History, mystery and more! 2019 Programs

Join us each month for intriguing programs at the New York Mills Public Library. The presentations begin at 2:00 PM in the library’s community room, given by local historian and author Cheryl Pula. The programs are free, open to the public, with no registration required. They are held the second Monday of the month with two exceptions, October and November (see schedule below). Program times and dates are subject to change. If you have a question about whether or not a program will be held (inclement weather, etc.), call the library at 315-736-5391.

January 14: Saved! The sinking of the U.S.S. Indianapolis
In the waning months of World War II, the cruiser Indianapolis delivered the components of the Hiroshima atomic bomb to the island of Tinian. After that, it was sunk by a Japanese submarine. Over 800 men survived, but only a little over 300 were ultimately rescued. This is the story of what happened.

February 11: In the beginning – Food and Drink
Learn about the origins of some of our favorite foods, including pancakes, the sandwich, TV dinners, brown and serve rolls, nachos, peanut butter, and more. It’s enough to make you hungry!

March 11: The Philadelphia experiment
During World War II, the U.S. Navy conducted experiments to render ships invisible to radar. Some say one of the experiments went too far, not only making a destroyer escort invisible, but transporting it through time and space. Others say the entire story is hoax. You be the judge.

April 8: 30 seconds over Tokyo: the Doolittle Raid
Just five months after Pearl Harbor, Lt. Col. James Doolittle led 16 U.S. Army B-25 bombers on a raid on Japan in what was considered a suicide mission. The basis for the movie, Thirty Seconds Over Tokyo.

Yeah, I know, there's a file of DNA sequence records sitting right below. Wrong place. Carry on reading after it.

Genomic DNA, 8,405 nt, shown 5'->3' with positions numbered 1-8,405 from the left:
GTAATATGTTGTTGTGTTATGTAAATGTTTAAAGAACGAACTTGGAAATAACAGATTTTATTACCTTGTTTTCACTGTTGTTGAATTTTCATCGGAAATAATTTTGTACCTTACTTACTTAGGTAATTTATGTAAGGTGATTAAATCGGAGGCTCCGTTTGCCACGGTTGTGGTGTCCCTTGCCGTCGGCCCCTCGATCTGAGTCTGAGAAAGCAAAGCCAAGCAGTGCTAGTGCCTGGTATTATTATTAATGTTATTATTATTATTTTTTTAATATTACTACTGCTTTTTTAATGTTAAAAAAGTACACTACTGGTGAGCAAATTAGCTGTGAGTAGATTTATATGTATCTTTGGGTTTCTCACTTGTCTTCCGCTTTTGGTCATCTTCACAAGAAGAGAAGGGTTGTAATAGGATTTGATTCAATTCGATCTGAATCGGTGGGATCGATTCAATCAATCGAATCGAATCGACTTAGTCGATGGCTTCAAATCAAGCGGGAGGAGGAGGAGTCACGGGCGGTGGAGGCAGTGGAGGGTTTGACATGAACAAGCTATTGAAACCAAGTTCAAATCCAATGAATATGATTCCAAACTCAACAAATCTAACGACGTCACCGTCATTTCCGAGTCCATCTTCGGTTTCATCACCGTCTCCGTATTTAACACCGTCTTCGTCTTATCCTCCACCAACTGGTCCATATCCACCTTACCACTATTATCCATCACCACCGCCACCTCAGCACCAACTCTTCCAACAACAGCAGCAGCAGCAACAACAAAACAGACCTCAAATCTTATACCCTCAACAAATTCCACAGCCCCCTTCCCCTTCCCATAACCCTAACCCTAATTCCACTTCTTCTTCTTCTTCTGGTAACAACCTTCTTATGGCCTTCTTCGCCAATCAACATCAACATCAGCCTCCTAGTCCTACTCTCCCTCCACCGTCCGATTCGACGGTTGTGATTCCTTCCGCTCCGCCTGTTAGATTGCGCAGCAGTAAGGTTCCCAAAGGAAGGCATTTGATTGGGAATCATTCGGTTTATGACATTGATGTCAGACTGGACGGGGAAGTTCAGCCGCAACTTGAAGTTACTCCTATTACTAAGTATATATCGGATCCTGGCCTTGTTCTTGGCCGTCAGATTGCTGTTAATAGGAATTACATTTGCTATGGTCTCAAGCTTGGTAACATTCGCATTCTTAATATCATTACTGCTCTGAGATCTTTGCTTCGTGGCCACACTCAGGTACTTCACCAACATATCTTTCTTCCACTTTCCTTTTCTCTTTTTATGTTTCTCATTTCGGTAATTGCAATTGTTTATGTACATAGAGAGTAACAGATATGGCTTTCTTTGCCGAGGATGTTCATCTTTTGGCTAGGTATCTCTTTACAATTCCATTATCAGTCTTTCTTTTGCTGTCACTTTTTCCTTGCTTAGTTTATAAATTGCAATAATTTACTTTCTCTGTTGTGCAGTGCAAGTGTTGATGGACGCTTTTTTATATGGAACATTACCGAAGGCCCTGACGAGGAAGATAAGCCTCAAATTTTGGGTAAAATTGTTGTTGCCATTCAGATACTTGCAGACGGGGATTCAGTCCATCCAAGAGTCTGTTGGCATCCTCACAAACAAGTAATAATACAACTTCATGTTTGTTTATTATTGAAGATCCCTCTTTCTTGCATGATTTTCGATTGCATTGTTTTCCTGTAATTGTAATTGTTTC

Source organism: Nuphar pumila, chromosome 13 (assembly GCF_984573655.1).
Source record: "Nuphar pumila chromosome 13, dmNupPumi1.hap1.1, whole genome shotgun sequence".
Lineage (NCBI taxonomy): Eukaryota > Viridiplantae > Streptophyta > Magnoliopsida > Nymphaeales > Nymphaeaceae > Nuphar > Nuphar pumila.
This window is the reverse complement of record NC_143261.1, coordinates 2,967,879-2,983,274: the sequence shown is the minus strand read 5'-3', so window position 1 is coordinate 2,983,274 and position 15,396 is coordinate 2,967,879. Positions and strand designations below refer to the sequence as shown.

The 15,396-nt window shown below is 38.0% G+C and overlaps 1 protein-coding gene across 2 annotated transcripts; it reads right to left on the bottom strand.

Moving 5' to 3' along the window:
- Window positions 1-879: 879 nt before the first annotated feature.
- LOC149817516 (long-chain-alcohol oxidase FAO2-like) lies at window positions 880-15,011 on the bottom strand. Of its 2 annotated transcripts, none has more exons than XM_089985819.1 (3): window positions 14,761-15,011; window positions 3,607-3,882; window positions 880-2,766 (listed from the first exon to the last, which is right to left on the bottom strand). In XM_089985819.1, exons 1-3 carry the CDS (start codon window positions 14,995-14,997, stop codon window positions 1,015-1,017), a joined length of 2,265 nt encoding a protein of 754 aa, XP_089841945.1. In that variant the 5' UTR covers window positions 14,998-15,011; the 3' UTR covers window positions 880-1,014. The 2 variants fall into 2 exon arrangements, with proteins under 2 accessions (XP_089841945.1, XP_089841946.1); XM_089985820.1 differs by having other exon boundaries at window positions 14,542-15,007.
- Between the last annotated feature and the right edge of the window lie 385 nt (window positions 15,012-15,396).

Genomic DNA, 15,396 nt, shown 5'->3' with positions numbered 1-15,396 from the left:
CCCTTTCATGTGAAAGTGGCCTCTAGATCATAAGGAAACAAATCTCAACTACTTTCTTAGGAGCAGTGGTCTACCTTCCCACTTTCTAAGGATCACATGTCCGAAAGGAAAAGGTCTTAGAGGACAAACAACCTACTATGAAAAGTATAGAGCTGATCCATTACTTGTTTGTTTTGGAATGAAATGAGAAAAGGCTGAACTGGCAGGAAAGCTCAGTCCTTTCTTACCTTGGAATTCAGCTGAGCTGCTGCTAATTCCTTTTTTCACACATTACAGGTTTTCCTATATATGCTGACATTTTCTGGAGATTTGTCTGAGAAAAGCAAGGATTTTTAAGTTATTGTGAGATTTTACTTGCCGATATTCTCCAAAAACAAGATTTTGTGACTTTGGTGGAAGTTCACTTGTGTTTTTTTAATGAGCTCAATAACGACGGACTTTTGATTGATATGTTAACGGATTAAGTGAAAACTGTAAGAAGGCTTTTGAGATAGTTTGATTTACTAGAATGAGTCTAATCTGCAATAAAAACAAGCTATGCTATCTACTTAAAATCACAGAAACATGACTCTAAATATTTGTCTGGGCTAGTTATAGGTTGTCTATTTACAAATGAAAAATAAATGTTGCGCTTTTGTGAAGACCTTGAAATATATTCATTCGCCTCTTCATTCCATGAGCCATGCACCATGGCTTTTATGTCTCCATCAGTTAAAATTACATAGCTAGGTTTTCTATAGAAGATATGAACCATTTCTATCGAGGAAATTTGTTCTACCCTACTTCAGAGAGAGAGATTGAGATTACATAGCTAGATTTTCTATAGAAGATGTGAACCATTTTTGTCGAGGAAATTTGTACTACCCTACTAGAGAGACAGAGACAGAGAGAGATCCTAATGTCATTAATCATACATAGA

May 13: The Cleveland Torso Murders
Elliot Ness became famous as the man who got Al Capone (not true!) and the leader of The Untouchables. Later he faced the Mad Butcher of Kingsbury Run, whom he never caught. This case remains an unsolved mystery today.

June 10: Mystery Hill: America’s Stonehenge
In New Hampshire lies a ruin that some historian say is as old as Stonehenge in England. Who could have built it? There are several theories.

July 8: The dancing coffins of Barbados
The Chase Family vault on Barbados contains coffins that can’t seem to sit still. What could cause them to continually rearrange themselves?

August 12: 40 whacks – Lizzie Bordon and her axe
“Lizzie Borden had an axe, gave her mother forty whacks; When she saw what she had done, gave her father forty-one.” Who was Lizzie Borden? Did she whack her parents? Here’s the real story behind the children’s rhyme.

September 9: The Morro Castle – fire at sea
Before the Cuban Revolution, American passenger ships made regular trips form New York to Havana. On one such trip, the liner Morro Castle caught fire under mysterious circumstances, and many people died. What caused the fire?

*October 15: Mothman
Point Pleasant, West Virginia, was a sleepy little town until people began seeing a strange, huge bat-like creature at an abandoned TNT factory. It appeared in yards, on porches, even chased people in their cars. What could it be? This was the basis for the Richard Gere movie, The Mothman Prophecies.

*November 12: The disappearance of Glenn Miller
On a flight to Paris in 1944, big band leader Glenn Miller disappeared with two other people. There are theories as to what might have happened, but it can’t be proven, as no trace of him or his plane has ever been located.

December 9: Day of infamy – December 7, 1941
The United States was plunged into World War II when the Japanese attacked the U.S. Naval base at Pearl Harbor, Hawaii.

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